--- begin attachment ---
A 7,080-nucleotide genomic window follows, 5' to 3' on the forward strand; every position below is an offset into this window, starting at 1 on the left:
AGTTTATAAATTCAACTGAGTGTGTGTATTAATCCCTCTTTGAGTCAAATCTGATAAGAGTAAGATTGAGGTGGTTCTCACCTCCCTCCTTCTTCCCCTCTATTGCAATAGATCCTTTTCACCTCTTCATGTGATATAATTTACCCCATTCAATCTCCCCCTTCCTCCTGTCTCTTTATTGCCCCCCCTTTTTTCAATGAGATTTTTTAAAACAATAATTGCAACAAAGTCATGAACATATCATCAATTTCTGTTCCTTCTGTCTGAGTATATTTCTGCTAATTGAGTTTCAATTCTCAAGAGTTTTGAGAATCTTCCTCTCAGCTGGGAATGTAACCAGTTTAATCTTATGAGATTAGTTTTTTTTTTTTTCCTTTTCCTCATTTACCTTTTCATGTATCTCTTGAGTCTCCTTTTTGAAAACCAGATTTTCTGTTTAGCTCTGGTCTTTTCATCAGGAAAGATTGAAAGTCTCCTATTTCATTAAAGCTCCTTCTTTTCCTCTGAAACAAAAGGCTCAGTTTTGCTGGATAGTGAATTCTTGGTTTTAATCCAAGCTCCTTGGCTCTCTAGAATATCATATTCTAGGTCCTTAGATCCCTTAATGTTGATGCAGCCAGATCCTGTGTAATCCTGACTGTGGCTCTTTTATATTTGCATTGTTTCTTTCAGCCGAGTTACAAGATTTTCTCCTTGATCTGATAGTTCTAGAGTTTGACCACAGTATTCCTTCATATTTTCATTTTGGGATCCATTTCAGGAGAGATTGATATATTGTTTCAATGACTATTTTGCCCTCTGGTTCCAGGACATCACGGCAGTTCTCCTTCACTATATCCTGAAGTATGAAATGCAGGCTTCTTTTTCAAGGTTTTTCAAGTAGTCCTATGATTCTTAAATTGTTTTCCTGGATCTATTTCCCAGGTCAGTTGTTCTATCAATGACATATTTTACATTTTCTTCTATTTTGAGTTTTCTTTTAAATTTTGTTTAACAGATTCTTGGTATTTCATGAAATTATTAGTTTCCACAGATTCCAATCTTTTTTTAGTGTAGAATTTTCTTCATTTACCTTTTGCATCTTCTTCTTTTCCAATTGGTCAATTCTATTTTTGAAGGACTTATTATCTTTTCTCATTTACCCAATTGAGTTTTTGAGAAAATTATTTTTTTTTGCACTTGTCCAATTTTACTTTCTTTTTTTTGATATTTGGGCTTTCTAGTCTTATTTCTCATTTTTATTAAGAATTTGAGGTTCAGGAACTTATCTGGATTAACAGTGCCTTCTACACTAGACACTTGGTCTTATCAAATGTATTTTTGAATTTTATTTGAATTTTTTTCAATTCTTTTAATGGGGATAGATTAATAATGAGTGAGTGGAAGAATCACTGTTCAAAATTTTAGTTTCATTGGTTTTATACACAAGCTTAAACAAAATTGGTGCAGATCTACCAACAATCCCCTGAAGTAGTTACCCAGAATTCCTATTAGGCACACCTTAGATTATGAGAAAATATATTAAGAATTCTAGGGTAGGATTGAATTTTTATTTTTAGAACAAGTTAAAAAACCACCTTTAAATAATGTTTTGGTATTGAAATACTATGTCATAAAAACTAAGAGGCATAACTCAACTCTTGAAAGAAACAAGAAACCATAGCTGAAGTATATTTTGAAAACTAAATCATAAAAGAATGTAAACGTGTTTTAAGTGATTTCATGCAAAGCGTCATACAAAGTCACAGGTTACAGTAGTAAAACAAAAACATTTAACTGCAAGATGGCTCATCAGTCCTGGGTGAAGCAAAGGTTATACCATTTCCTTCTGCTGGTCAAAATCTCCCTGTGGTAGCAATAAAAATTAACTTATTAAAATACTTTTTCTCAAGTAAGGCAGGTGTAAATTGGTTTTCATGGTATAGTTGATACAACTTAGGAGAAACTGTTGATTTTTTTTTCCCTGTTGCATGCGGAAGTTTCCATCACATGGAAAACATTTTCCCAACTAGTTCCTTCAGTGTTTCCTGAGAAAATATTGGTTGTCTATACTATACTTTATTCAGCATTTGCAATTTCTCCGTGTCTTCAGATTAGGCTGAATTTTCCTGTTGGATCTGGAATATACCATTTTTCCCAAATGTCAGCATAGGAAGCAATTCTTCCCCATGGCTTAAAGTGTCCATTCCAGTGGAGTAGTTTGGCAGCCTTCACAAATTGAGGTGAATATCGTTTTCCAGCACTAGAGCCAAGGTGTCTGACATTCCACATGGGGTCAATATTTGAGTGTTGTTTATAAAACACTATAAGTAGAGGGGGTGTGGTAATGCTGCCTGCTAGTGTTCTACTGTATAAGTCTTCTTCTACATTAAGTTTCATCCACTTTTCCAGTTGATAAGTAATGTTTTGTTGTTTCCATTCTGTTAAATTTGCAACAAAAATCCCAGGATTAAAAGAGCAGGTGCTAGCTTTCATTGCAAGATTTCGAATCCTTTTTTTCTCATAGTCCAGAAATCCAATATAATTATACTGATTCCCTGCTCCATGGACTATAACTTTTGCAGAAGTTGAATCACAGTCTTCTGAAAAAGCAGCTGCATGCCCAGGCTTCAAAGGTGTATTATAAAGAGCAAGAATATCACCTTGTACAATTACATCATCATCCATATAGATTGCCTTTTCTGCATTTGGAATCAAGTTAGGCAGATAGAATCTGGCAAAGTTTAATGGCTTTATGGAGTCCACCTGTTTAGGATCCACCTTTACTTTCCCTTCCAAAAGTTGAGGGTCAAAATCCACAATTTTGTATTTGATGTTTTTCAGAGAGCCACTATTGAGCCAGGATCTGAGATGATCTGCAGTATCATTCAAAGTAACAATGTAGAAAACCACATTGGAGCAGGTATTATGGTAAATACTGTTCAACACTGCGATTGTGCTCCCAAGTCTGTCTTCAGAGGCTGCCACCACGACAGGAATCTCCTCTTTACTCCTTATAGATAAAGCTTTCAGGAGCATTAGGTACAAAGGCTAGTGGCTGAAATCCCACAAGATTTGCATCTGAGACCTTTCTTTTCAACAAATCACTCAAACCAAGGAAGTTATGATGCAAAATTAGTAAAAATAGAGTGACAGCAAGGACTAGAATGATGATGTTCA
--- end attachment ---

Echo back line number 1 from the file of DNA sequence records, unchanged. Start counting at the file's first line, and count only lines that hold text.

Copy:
A 7,080-nucleotide genomic window follows, 5' to 3' on the forward strand; every position below is an offset into this window, starting at 1 on the left: